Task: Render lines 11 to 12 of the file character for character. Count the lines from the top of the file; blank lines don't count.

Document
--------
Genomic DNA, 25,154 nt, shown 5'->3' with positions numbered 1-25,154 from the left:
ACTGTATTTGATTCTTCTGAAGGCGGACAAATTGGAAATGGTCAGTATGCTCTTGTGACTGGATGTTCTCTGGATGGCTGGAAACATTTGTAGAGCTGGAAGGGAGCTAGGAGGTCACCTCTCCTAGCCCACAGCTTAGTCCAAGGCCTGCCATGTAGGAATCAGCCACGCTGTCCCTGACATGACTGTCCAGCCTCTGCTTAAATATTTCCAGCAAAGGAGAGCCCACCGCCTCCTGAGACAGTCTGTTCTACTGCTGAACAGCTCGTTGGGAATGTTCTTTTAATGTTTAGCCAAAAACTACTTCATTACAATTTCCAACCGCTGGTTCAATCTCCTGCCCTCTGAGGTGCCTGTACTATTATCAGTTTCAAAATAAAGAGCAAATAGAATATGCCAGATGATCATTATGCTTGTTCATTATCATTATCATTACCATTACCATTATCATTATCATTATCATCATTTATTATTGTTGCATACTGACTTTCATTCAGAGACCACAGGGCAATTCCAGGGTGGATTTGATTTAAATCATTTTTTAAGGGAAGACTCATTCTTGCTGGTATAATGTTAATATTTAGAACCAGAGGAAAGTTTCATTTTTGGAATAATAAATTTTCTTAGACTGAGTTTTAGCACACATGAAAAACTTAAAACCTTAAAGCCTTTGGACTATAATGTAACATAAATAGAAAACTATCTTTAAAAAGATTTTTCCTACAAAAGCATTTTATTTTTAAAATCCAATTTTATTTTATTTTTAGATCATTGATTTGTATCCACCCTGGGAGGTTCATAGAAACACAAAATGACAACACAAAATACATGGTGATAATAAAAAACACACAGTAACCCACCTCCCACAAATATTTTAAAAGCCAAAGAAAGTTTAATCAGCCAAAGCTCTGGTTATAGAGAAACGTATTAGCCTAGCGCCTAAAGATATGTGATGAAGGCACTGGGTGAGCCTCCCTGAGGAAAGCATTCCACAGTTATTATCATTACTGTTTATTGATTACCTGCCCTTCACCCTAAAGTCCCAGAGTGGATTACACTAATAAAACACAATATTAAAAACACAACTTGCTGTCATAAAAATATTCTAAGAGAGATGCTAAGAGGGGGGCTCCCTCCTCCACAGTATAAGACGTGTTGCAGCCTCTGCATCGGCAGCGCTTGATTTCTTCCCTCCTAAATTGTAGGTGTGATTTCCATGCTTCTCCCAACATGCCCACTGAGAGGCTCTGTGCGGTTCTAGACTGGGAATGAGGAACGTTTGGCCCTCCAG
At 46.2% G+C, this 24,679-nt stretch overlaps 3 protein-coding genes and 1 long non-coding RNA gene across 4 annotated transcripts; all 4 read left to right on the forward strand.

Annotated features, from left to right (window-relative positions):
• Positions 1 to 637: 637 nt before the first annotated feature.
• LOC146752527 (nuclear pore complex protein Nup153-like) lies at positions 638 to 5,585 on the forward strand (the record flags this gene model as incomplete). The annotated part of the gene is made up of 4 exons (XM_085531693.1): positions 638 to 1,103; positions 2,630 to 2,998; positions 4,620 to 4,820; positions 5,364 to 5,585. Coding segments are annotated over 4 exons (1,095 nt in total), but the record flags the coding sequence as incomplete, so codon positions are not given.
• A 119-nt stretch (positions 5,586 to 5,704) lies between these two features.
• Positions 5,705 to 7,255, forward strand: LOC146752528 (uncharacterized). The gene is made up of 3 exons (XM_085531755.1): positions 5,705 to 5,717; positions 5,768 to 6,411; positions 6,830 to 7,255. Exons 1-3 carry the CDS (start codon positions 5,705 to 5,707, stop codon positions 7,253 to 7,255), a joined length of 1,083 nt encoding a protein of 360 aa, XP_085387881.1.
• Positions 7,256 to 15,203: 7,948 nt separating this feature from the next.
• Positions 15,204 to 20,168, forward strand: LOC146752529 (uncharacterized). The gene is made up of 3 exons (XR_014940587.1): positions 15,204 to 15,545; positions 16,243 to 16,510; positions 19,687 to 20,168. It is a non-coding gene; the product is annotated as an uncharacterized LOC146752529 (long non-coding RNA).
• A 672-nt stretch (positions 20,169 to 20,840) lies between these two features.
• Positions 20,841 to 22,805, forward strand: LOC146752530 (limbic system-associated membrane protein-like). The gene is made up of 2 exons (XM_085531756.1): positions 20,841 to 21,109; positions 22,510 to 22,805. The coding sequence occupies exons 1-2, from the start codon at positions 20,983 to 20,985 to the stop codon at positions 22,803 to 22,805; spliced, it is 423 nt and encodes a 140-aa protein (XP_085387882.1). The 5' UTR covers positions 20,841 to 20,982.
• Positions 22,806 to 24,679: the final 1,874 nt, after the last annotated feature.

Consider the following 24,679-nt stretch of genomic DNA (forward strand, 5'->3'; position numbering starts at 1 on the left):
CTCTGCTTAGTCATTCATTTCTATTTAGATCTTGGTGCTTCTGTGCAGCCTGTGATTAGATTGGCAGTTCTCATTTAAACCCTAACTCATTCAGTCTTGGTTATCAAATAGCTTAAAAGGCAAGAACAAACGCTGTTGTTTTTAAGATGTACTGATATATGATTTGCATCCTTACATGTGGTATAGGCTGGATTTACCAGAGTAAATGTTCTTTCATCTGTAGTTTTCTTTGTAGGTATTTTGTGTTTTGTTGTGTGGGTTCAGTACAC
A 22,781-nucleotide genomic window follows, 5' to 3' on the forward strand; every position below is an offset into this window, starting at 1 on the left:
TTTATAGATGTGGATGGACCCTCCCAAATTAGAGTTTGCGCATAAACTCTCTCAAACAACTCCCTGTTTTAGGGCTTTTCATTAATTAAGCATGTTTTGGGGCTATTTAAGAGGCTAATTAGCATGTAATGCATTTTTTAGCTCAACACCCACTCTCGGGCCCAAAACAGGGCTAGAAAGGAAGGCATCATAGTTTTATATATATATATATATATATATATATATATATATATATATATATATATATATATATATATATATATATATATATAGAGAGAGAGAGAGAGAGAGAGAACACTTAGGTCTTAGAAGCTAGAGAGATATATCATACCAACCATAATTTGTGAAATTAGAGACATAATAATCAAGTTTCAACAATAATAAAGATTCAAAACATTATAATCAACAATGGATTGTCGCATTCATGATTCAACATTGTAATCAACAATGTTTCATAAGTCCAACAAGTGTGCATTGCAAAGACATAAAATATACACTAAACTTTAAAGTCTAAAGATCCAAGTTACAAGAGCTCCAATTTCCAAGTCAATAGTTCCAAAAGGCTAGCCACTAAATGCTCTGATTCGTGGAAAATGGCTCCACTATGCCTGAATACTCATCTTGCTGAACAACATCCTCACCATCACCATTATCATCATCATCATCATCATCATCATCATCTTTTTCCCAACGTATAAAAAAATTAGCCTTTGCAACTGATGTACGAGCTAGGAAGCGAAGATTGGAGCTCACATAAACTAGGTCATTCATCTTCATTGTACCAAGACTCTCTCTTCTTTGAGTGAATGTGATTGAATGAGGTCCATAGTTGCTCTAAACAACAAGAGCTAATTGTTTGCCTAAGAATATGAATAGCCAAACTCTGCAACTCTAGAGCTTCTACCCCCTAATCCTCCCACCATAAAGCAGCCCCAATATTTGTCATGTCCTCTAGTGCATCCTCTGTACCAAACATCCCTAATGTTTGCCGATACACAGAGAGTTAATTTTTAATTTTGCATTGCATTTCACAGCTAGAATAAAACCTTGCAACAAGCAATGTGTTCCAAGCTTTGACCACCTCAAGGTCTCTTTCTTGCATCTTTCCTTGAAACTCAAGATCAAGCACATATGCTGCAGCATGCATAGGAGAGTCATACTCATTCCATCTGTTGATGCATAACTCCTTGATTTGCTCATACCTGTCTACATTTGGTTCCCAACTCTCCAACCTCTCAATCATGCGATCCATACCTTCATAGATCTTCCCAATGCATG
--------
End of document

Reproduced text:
• A 672-nt stretch (positions 20,169 to 20,840) lies between these two features.
• Positions 20,841 to 22,805, forward strand: LOC146752530 (limbic system-associated membrane protein-like). The gene is made up of 2 exons (XM_085531756.1): positions 20,841 to 21,109; positions 22,510 to 22,805. The coding sequence occupies exons 1-2, from the start codon at positions 20,983 to 20,985 to the stop codon at positions 22,803 to 22,805; spliced, it is 423 nt and encodes a 140-aa protein (XP_085387882.1). The 5' UTR covers positions 20,841 to 20,982.